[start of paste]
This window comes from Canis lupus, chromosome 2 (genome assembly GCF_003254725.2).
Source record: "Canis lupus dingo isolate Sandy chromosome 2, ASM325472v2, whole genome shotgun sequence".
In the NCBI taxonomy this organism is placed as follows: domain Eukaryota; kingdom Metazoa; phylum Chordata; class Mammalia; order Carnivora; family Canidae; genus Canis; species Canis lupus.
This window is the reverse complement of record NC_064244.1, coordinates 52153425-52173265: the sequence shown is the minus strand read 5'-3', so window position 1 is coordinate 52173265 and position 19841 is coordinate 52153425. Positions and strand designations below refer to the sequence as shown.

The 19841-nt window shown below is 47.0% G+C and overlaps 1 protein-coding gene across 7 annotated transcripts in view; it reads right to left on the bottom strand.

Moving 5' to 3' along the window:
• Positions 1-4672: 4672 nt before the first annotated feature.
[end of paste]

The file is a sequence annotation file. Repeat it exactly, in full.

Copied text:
This window comes from Canis lupus, chromosome 2 (genome assembly GCF_003254725.2).
Source record: "Canis lupus dingo isolate Sandy chromosome 2, ASM325472v2, whole genome shotgun sequence".
In the NCBI taxonomy this organism is placed as follows: domain Eukaryota; kingdom Metazoa; phylum Chordata; class Mammalia; order Carnivora; family Canidae; genus Canis; species Canis lupus.
This window is the reverse complement of record NC_064244.1, coordinates 52153425-52173265: the sequence shown is the minus strand read 5'-3', so window position 1 is coordinate 52173265 and position 19841 is coordinate 52153425. Positions and strand designations below refer to the sequence as shown.

The 19841-nt window shown below is 47.0% G+C and overlaps 1 protein-coding gene across 7 annotated transcripts in view; it reads right to left on the bottom strand.

Moving 5' to 3' along the window:
• Positions 1-4672: 4672 nt before the first annotated feature.